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Caring for migrants and refugees with end-stage kidney disease in Europe


Van Biesen, Wim; Vanholder, Raymond; Ernandez, Thomas; Drewniak, Daniel; Luyckx, Valerie (2018). Caring for migrants and refugees with end-stage kidney disease in Europe. American Journal of Kidney Diseases, 71(5):701-709.

Abstract

With the number of migrants and refugees increasing globally, the nephrology community is increasingly confronted with issues relating to the management of end-stage kidney disease in this population, including medical, logistical, financial, and moral-ethical questions. Beginning with data for the state of affairs regarding refugees in Europe and grounded in moral reasoning theory, this Policy Forum Perspective contends that to improve care for this specific population, there is a need for: (1) clear demarcations of responsibilities across the societal (macro), local (meso), and individual (micro) levels, such that individual providers are aware of available resources and able to provide essential medical care while societies and local communities determine the general approach to dialysis care for refugees; (2) additional data and evidence to facilitate decision making based on facts rather than emotions; and (3) better information and education in a broad sense (cultural sensitivity, legal rights and obligations, and medical knowledge) to address specific needs in this population. Although the nephrology community cannot leverage a change in the geopolitical framework, we are in a position to generate accurate data describing the dimensions of care of refugee or migrant patients with end-stage kidney disease to advocate for a holistic approach to treatment for this unique patient population.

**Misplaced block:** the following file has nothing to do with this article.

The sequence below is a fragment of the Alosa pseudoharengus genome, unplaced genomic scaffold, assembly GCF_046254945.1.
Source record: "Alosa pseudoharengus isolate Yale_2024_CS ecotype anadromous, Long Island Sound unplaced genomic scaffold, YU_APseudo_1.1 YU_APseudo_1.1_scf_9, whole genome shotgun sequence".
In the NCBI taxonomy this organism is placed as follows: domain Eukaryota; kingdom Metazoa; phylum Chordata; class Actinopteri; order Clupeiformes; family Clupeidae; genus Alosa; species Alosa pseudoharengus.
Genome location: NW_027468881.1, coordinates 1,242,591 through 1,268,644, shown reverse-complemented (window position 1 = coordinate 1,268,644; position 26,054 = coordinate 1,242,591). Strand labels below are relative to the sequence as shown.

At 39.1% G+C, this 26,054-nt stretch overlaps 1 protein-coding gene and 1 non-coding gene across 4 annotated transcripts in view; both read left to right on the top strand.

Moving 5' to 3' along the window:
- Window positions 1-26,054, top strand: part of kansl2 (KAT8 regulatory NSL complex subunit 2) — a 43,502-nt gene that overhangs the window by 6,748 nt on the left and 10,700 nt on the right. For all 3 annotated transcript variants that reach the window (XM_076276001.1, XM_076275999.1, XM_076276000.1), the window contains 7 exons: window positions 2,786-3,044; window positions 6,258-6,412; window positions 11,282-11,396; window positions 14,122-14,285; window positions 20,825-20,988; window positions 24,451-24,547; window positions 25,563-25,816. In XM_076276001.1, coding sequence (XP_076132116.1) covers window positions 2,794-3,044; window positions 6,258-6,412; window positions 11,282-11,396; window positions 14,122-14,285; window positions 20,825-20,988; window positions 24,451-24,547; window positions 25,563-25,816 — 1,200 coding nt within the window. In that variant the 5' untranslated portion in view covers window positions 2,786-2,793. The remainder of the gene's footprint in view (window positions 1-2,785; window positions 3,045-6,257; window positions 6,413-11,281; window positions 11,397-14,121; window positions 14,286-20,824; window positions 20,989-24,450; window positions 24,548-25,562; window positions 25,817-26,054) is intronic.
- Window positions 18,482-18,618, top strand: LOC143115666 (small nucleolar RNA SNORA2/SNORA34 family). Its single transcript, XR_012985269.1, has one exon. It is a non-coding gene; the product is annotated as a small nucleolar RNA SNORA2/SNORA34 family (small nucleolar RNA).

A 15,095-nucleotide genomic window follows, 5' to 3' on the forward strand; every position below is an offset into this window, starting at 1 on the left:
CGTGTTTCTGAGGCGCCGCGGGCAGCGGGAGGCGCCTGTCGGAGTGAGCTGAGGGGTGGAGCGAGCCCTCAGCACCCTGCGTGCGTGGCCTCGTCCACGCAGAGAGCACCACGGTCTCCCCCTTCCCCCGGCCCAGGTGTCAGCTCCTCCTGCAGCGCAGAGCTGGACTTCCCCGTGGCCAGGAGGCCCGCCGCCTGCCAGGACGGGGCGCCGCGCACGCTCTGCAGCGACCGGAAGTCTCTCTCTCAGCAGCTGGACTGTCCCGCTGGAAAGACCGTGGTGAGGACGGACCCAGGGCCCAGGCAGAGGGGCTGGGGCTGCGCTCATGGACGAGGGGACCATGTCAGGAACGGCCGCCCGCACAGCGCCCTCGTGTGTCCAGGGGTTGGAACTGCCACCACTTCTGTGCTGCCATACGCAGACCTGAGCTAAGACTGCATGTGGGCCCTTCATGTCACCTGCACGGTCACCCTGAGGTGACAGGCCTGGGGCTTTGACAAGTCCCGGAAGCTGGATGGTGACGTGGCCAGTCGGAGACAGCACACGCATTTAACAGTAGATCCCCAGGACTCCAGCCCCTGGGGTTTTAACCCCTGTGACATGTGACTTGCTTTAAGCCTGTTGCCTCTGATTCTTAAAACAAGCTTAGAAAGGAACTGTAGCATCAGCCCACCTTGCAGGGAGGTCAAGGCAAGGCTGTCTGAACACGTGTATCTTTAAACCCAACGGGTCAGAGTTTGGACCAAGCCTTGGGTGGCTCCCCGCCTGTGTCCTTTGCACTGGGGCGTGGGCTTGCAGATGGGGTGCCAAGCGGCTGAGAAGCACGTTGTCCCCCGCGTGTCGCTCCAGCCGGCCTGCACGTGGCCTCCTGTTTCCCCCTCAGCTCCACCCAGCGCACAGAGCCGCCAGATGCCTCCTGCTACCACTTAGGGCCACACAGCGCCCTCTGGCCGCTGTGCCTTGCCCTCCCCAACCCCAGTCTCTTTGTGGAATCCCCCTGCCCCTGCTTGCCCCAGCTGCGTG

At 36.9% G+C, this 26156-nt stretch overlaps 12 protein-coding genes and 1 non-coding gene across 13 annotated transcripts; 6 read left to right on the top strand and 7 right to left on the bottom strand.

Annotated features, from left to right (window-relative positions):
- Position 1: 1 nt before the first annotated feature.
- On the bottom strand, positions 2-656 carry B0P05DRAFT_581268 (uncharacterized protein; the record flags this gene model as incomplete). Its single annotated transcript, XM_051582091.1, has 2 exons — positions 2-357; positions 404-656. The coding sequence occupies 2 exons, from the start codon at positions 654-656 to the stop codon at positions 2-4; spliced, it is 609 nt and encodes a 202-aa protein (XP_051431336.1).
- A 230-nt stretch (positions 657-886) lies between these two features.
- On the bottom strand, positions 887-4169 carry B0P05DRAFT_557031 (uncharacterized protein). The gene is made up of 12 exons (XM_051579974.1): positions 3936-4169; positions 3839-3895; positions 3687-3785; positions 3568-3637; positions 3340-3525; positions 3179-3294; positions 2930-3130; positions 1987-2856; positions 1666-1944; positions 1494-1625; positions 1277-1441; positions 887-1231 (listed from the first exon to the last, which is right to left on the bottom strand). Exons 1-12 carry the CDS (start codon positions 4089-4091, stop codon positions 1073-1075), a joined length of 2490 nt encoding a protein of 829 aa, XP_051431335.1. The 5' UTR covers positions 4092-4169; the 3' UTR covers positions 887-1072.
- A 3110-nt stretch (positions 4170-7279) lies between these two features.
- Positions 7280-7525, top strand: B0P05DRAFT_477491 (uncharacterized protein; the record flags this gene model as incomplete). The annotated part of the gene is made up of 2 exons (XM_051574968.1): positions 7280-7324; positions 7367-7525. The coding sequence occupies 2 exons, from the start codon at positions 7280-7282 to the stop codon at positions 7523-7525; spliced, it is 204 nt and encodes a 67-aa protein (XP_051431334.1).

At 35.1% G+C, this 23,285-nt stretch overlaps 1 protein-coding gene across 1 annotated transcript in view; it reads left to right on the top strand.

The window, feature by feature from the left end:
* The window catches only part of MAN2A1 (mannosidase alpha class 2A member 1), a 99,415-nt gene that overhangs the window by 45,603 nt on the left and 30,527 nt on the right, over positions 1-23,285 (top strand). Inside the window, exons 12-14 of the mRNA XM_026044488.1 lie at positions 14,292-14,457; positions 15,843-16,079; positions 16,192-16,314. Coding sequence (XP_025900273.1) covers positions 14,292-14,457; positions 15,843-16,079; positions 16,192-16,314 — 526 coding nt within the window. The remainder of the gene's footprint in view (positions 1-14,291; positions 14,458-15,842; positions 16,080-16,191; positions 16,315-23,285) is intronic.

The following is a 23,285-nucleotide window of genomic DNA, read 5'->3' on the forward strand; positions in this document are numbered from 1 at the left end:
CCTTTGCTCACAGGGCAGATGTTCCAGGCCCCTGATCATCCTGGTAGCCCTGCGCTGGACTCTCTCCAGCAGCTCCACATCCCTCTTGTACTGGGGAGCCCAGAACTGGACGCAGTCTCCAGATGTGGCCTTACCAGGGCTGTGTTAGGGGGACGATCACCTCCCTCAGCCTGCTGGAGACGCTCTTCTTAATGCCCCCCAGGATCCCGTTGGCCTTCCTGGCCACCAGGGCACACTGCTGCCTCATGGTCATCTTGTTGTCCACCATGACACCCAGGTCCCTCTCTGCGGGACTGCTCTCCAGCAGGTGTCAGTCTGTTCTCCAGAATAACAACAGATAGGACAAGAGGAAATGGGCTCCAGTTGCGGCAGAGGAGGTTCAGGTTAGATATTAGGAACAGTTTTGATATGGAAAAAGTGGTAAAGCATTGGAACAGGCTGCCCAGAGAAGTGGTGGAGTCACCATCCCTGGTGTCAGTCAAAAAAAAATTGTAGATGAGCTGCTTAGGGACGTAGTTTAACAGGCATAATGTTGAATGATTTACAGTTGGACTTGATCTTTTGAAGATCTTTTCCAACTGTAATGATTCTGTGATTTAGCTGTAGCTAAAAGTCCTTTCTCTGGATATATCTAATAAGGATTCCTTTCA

Abstract

With the number of migrants and refugees increasing globally, the nephrology community is increasingly confronted with issues relating to the management of end-stage kidney disease in this population, including medical, logistical, financial, and moral-ethical questions. Beginning with data for the state of affairs regarding refugees in Europe and grounded in moral reasoning theory, this Policy Forum Perspective contends that to improve care for this specific population, there is a need for: (1) clear demarcations of responsibilities across the societal (macro), local (meso), and individual (micro) levels, such that individual providers are aware of available resources and able to provide essential medical care while societies and local communities determine the general approach to dialysis care for refugees; (2) additional data and evidence to facilitate decision making based on facts rather than emotions; and (3) better information and education in a broad sense (cultural sensitivity, legal rights and obligations, and medical knowledge) to address specific needs in this population. Although the nephrology community cannot leverage a change in the geopolitical framework, we are in a position to generate accurate data describing the dimensions of care of refugee or migrant patients with end-stage kidney disease to advocate for a holistic approach to treatment for this unique patient population.

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Additional indexing

Item Type:Journal Article, refereed, original work
Communities & Collections:04 Faculty of Medicine > Institute of Biomedical Ethics and History of Medicine
Dewey Decimal Classification:610 Medicine & health
Language:English
Date:2018
Deposited On:23 Feb 2018 20:27
Last Modified:21 Apr 2018 01:02
Publisher:Elsevier
ISSN:0272-6386
OA Status:Closed
Publisher DOI:https://doi.org/10.1053/j.ajkd.2017.10.015
PubMed ID:29274918

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